Despite the show’s title and producer Lorne Michaels’ decades-long commitment to putting live comedy on network television, Saturday Night Live has always featured plenty of carefully edited, pre-recorded content between sketches. Even during those storied first few years of John and Chevy and Gilda, SNL had room for short films by Albert Brooks, Gary Weis, Walter Williams (of “Mr. Bill” fame), and Tom Schiller. And, of course, the tradition continued into the ‘80s, ‘90s, and beyond, with Robert Smigel, Jack Handey, and Andy Samberg and his Lonely Island crew turning their pre-taped pieces into vital parts of the ostensibly “live” franchise. In recent seasons, the filmmakers-in-residence have been Kyle Mooney and Beck Bennett of the Good Neighbor sketch troupe and the production duo of Matt and Oz.
Clad uncharacteristically in a suit and tie, Louis C.K. appeared on Saturday Night Live’s lavish 40th anniversary special to introduce a special tribute to this non-live material, including contributions from Robert Altman, Mike Judge, Jim Jarmusch, and Paul Thomas Anderson. C.K.’s appearance here makes sense, as the comedian, though still best known as a live performer, is also the director and editor of his own FX series, Louie, and has cited editing as his favorite part of the process. That was likely on his mind when he made the following, affectionate but honest speech:
For a lot of people, their favorite part of the show is the short films, which are actually pre-taped and edited ahead of time and perfected. Which makes you wonder, why don’t they just do the whole show that way? They’ve been doing the show wrong for 40 years. I mean, the sketches are nice, but they’re long. They’re pretty long. In 40 years, there’s actually only been 17 sketches on this show. But anyway, these are some highlights from easily the best part of the show by far: the films, not the live part.
Louis C.K. might have gotten along very well with Dick Ebersol, the man who ran Saturday Night Live from 1981 to 1985. Dick held down the fort between the ouster of Jean Doumanian and the not-immediately-triumphant return of Lorne Michaels. The businesslike Ebersol is, to be kind, not a beloved figure among SNL cast members and writers. Books like Saturday Night: A Backstage History of Saturday Night Live by Doug Hill and Jeff Weingard and Live From New York: An Uncensored History History of Saturday Night Live by Tom Shales and James Andrew Miller consistently portray Ebersol as a scheming politician, blatantly favoring Eddie Murphy over the other cast members, to the point that even Murphy felt exploited, and shamelessly overusing recurring characters and catchphrases.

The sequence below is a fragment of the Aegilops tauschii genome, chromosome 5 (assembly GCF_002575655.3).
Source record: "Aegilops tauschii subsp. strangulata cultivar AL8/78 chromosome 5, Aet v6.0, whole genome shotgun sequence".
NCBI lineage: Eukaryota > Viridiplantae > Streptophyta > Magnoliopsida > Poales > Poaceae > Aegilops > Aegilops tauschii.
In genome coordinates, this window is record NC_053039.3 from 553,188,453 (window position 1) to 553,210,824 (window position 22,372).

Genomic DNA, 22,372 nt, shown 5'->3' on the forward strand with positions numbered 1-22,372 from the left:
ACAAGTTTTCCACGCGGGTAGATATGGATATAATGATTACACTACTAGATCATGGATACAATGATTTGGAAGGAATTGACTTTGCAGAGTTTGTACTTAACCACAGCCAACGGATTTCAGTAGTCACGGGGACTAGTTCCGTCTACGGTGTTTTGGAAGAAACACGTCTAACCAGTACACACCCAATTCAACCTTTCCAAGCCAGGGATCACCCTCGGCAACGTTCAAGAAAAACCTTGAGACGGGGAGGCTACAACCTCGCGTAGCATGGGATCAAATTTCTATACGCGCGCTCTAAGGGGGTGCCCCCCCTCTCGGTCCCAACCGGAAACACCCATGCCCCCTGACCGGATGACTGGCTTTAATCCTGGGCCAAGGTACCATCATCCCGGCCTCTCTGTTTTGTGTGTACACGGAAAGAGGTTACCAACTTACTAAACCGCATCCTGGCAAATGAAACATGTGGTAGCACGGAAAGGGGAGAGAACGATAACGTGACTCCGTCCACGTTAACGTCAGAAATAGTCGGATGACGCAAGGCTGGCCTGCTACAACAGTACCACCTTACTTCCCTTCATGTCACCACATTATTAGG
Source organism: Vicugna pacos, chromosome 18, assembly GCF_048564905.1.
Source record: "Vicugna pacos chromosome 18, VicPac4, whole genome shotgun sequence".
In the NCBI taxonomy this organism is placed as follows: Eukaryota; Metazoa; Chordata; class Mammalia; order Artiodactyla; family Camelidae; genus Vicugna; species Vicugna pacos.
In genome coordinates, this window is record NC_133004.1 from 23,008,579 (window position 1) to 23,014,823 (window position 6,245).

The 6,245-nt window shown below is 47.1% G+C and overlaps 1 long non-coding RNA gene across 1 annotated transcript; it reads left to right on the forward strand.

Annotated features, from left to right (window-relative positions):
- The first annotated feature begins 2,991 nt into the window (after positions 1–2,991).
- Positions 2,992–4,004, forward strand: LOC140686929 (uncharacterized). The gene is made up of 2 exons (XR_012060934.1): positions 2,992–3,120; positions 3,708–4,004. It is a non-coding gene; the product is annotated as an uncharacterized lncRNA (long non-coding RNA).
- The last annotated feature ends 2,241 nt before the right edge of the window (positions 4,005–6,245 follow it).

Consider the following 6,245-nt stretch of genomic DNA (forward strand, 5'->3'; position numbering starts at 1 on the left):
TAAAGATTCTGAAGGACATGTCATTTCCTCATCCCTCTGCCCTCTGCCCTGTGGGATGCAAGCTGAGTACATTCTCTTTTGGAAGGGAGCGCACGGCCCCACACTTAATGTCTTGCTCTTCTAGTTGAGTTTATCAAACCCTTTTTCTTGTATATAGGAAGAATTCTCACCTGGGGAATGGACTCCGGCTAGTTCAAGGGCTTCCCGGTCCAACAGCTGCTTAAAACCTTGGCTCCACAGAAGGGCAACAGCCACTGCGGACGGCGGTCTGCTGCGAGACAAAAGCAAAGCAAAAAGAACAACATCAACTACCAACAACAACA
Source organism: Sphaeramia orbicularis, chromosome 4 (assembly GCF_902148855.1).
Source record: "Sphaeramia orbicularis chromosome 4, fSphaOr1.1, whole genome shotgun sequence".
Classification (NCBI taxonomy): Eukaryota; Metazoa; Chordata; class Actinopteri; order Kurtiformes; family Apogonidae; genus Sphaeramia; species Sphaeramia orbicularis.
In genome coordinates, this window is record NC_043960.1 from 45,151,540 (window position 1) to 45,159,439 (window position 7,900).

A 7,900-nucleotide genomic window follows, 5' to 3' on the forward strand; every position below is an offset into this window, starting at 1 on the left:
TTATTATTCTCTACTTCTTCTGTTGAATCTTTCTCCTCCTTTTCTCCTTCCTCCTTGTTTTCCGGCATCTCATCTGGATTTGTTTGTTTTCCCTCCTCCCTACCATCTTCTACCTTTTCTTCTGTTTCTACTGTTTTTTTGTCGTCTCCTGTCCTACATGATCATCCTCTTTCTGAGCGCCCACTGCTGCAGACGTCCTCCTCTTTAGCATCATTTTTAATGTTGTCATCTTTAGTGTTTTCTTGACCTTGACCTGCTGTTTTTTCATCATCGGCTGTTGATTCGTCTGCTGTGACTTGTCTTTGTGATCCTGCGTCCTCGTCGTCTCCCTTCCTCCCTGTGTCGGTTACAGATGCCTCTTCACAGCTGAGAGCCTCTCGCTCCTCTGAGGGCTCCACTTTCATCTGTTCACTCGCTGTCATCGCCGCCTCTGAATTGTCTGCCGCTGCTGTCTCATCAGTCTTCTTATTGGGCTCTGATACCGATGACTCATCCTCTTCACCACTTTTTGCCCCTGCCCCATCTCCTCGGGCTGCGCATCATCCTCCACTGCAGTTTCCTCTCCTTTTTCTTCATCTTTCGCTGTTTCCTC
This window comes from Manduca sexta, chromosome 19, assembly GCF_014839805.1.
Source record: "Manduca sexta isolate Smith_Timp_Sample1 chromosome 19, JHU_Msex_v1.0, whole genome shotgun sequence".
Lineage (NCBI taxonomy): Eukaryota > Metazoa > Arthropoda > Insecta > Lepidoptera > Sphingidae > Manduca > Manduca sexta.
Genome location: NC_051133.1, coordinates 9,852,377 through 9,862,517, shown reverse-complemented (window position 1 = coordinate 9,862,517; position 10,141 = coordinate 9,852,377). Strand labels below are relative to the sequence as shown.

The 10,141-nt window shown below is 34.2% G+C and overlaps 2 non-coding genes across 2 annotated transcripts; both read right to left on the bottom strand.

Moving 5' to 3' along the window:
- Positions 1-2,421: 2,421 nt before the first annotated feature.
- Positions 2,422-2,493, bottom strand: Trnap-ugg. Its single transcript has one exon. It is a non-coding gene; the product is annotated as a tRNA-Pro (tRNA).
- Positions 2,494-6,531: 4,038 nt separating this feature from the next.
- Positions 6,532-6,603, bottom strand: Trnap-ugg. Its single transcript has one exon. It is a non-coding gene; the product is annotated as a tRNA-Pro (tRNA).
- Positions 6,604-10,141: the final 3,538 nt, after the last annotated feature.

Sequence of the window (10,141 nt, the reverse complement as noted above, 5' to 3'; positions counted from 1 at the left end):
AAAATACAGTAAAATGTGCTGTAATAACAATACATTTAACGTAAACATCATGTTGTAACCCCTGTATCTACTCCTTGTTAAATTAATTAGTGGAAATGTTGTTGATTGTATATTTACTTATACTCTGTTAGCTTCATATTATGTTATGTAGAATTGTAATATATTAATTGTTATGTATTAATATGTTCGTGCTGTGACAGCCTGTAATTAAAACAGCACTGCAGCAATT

Above all, Ebersol is remembered by his subordinates as a man who loved to be in control, which makes him an odd fit for a live comedy show where, theoretically, anything can happen. One of Dick’s preferred methods of taking the guesswork out of SNL was emphasizing filmed content much more than either Lorne Michaels or Jean Doumanian ever had. As talent coordinator Neil Levy remembers in Live From New York, this was his new boss’s top priority when he took over the show: “The first words out of Dick’s mouth to the writers was, he broke them into two teams at the first meeting and said, ‘Here’s what we’re going to do. I have two ideas and we’re going to make short films.’” All that pesky “live television” stuff would just have to wait. Above all, Ebersol wanted to avoid incidents like the one in which cast member Christopher Guest dropped his script in the announcer’s booth, forcing the show to cut to a title card. While writer Andrew Kurtzman was thrilled by this extraordinary event, the hyper-cautious Ebersol was likely less than enchanted.
The 1984-85 season was Dick Ebersol’s last stand on Saturday Night Live. He bowed out at the end of that year, thus paving the way for Lorne’s return. Eddie Murphy had already left by then to pursue his skyrocketing screen career, and Ebersol had responded by augmenting the SNL cast with experienced comedy veterans: Billy Crystal, Martin Short, Harry Shearer, and Christopher Guest. Billy and Martin flourished under Ebersol’s leadership; Harry and Christopher chafed. Either way, filmed pieces were still high up on Ebersol’s to-do list, and his well-paid “ringers” began recording sketches in the summer of ‘84. As Crystal recalls in Live From New York: “Setting the tone was when we filmed some of the pieces that would become the strongest things for us during the year.”